The Bedford 2020 Food Forum Expo, a hands-on display and learning venue, will feature an indoor famers’ market, live cooking demonstrations, a book corner, gardening and composting demonstrations, and lively discussion around food health, sustainable food systems, food justice advocacy, food waste and more.

“We anticipate over 50 expo booths at the food forum,” says Bedford 2020 Program Manager Ellen Calves. “The selection criteria for expo participants requires they provide a highly experiential, hands-on opportunity for people to dig in to local food.”

The $25 admission price includes keynote sessions, three self-selected workshops, the expo and a lunch made from seasonal local food. Students are admitted free, and scholarship tickets are available.

This event is anticipated to sell out. Purchase tickets at Bedford2020.org/foodforum. For more information, email Info@Bedford2020.org or call 914.620.2411.

 

Fable Farm in Westchester Launches Barnraiser Campaign

fableFable, a small farm in Ossining, has launched a Barnraiser campaign to raise $15,000 to expand its sustainable operations. The farm grows and sells produce for farmers’ markets, the New York Presbyterian/Hudson  Valley Hospital, Turco’s in Yorktown Heights, and its Farmstand.
Located off Route 134 near the Taconic State Parkway, Fable grows crops year-round in a hydroponic greenhouse. Among its specialties are herbs, leafy greens, tomatoes, squash, garlic and eggs. The goal of the Barnraiser campaign is to help make healthy, sustainable farming the norm by pioneering the next generation of responsibly grown food and humanely raised chickens. By raising $15,000, Fable could double field production, install a cold storage room, construct beehives and lengthen the chicken field to accommodate 300 free-range chickens for fresh organic eggs.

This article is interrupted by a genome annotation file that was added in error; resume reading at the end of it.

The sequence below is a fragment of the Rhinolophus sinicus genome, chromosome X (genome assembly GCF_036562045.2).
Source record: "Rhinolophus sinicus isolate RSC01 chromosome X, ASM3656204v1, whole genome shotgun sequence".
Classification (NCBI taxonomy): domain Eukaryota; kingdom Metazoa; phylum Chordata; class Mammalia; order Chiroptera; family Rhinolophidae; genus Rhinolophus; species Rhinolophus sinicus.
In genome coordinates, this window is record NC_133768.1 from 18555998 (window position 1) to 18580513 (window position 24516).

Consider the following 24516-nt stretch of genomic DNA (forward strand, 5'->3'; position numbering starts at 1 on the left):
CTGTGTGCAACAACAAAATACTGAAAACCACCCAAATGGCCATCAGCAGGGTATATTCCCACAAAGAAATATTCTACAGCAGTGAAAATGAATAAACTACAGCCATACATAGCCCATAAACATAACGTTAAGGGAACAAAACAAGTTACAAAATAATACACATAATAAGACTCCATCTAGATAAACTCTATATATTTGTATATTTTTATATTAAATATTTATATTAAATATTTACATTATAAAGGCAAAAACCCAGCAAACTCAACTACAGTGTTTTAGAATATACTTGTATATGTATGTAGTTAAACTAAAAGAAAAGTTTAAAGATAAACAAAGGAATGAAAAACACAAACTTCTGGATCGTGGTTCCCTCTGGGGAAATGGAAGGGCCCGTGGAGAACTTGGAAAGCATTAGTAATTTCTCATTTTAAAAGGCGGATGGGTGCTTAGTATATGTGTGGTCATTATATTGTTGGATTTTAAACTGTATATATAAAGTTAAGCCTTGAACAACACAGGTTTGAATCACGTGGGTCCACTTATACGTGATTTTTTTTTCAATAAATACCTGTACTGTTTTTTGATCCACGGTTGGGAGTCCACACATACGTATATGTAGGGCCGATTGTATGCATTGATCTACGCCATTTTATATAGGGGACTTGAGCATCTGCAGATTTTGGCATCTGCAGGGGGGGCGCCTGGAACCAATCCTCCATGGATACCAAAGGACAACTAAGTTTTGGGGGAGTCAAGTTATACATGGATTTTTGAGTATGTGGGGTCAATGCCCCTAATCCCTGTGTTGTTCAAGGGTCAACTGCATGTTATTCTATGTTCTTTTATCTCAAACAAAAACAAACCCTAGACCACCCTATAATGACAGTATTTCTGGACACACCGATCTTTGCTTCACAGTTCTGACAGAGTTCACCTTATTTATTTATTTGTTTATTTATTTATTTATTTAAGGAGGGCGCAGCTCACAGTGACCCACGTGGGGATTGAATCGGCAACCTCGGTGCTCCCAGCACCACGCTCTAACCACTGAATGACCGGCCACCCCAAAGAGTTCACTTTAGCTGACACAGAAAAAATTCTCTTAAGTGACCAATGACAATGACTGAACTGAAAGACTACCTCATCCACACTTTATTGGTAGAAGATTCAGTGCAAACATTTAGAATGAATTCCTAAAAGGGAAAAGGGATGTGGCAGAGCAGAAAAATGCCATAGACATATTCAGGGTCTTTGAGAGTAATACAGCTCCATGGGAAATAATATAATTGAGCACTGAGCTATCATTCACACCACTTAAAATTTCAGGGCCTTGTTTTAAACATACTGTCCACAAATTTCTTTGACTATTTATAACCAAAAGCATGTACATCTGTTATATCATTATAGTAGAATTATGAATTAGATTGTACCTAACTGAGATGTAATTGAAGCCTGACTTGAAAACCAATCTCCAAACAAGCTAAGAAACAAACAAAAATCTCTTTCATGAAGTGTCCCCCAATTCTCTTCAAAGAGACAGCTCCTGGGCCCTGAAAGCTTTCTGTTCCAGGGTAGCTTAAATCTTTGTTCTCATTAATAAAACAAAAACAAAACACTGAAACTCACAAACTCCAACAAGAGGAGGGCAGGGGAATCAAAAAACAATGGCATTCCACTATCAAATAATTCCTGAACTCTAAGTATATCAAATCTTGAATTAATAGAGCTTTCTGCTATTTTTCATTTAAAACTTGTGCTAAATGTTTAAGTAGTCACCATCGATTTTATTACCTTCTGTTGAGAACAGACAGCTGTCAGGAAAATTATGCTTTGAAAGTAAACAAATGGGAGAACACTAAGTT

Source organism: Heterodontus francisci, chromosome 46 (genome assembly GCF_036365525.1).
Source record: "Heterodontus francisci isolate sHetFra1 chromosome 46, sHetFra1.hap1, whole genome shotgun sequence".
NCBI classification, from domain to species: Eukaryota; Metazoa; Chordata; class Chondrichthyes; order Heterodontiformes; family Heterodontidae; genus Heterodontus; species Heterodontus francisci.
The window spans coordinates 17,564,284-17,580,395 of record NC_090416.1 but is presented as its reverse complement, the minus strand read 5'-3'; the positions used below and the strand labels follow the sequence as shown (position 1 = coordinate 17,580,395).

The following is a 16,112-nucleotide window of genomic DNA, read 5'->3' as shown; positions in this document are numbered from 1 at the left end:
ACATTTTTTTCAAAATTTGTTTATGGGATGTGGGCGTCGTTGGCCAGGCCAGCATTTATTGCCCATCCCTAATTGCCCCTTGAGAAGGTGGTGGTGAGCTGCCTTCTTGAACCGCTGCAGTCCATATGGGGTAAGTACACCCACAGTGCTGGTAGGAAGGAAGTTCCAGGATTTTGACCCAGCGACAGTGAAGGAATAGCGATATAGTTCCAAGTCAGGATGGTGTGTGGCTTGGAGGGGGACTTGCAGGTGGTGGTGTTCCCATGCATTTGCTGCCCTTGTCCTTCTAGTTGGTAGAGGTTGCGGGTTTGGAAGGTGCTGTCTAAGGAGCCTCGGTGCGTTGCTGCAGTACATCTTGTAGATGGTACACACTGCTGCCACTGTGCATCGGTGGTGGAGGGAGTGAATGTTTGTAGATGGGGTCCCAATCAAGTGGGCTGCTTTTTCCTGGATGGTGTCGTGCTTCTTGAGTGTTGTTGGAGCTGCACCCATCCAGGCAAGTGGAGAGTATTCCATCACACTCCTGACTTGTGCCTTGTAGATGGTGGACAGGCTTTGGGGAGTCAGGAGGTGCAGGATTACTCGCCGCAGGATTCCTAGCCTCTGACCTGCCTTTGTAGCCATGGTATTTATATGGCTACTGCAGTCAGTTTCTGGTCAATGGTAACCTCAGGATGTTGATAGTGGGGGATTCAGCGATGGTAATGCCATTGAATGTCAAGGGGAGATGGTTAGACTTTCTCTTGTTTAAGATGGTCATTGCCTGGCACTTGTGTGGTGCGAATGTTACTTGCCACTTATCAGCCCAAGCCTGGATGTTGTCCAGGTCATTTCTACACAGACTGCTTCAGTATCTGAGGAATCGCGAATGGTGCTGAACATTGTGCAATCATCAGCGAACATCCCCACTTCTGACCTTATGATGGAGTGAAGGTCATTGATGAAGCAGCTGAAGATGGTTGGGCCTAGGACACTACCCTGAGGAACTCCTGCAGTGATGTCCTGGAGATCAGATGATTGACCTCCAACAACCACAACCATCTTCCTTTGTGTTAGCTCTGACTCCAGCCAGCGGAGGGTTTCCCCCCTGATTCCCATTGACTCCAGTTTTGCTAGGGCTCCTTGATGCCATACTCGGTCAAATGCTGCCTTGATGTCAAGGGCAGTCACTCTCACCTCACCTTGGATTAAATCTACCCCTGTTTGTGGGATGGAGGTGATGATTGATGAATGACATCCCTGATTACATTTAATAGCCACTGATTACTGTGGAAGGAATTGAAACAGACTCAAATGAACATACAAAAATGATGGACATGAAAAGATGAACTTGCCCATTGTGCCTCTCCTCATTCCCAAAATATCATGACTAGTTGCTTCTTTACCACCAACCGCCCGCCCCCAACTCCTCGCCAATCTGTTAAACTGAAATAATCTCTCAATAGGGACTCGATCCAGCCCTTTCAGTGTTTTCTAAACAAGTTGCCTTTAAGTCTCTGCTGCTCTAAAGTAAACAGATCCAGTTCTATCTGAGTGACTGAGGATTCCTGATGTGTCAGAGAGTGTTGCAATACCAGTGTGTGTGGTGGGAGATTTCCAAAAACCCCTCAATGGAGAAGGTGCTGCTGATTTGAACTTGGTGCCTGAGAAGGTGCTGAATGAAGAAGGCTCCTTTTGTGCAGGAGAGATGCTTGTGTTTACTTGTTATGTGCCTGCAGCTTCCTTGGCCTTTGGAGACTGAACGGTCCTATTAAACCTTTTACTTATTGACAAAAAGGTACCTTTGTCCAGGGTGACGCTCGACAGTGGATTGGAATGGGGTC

The Barnraiser campaign ends December 9, 2016 at 9 p.m. Donators can pledge any amount, although “rewards” are listed at specified levels. If Fable does not reach its $15,000 goal, it will not receive any of the funds and donators will not be charged. Find the campaign at Barnraiser.us/projects/help-us-grow-the-farm.

For more info, visit FableFoods.com.

Hayfields Market Is “A New Take on an Old Store”

hayfields-customersHayfields Market, which opened last year in North Salem, is “a new take on an old store,” says co-owner Renea Dayton. It serves breakfast and lunch every day and sells provisions and other goodies, and its menu is a blend of traditional (classic sandwiches and fresh-baked goods) and and modern (world-class Illy coffee and espresso). Or as Dayton puts it, “We have free Wi-Fi, free dog treats and free carrots for your horse.”

The owners, who live locally, get their inspiration from the many hayfields all around town, Dayton says, and their goal is to keep prices reasonable and quality high. Hayfields serves hyper-local products from several bakers and farmers in the North Salem area, as well as local foods from a partnership with Hudson Valley Harvest. It offers a variety of gluten-free and some vegan options. “The gluten-free cheese roll has become a highlight for any sandwich on the menu,” Dayton says.